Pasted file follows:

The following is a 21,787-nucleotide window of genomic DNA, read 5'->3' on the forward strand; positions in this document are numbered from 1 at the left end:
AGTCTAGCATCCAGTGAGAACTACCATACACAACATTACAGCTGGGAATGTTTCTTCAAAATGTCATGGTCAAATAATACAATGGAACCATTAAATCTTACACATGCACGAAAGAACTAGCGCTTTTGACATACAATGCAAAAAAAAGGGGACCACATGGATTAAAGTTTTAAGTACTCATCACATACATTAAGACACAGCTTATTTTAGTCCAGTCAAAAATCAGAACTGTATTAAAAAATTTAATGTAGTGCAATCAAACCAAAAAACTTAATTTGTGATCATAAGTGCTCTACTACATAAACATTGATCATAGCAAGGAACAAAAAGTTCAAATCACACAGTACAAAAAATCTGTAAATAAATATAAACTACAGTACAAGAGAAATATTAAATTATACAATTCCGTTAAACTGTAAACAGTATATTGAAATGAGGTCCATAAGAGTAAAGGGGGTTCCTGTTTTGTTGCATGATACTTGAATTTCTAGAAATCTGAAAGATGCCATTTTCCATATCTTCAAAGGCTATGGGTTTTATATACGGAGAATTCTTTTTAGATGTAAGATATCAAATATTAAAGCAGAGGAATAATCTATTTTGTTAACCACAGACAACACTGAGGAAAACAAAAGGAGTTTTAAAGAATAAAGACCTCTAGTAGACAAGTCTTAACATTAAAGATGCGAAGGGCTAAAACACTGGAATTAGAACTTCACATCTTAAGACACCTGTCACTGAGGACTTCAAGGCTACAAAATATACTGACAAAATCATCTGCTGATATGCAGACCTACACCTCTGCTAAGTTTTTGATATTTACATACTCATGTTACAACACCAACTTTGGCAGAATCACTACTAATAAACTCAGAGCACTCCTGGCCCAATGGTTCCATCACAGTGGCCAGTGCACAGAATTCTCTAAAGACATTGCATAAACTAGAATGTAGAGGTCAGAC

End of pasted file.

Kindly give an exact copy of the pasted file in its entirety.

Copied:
The following is a 21,787-nucleotide window of genomic DNA, read 5'->3' on the forward strand; positions in this document are numbered from 1 at the left end:
AGTCTAGCATCCAGTGAGAACTACCATACACAACATTACAGCTGGGAATGTTTCTTCAAAATGTCATGGTCAAATAATACAATGGAACCATTAAATCTTACACATGCACGAAAGAACTAGCGCTTTTGACATACAATGCAAAAAAAAGGGGACCACATGGATTAAAGTTTTAAGTACTCATCACATACATTAAGACACAGCTTATTTTAGTCCAGTCAAAAATCAGAACTGTATTAAAAAATTTAATGTAGTGCAATCAAACCAAAAAACTTAATTTGTGATCATAAGTGCTCTACTACATAAACATTGATCATAGCAAGGAACAAAAAGTTCAAATCACACAGTACAAAAAATCTGTAAATAAATATAAACTACAGTACAAGAGAAATATTAAATTATACAATTCCGTTAAACTGTAAACAGTATATTGAAATGAGGTCCATAAGAGTAAAGGGGGTTCCTGTTTTGTTGCATGATACTTGAATTTCTAGAAATCTGAAAGATGCCATTTTCCATATCTTCAAAGGCTATGGGTTTTATATACGGAGAATTCTTTTTAGATGTAAGATATCAAATATTAAAGCAGAGGAATAATCTATTTTGTTAACCACAGACAACACTGAGGAAAACAAAAGGAGTTTTAAAGAATAAAGACCTCTAGTAGACAAGTCTTAACATTAAAGATGCGAAGGGCTAAAACACTGGAATTAGAACTTCACATCTTAAGACACCTGTCACTGAGGACTTCAAGGCTACAAAATATACTGACAAAATCATCTGCTGATATGCAGACCTACACCTCTGCTAAGTTTTTGATATTTACATACTCATGTTACAACACCAACTTTGGCAGAATCACTACTAATAAACTCAGAGCACTCCTGGCCCAATGGTTCCATCACAGTGGCCAGTGCACAGAATTCTCTAAAGACATTGCATAAACTAGAATGTAGAGGTCAGAC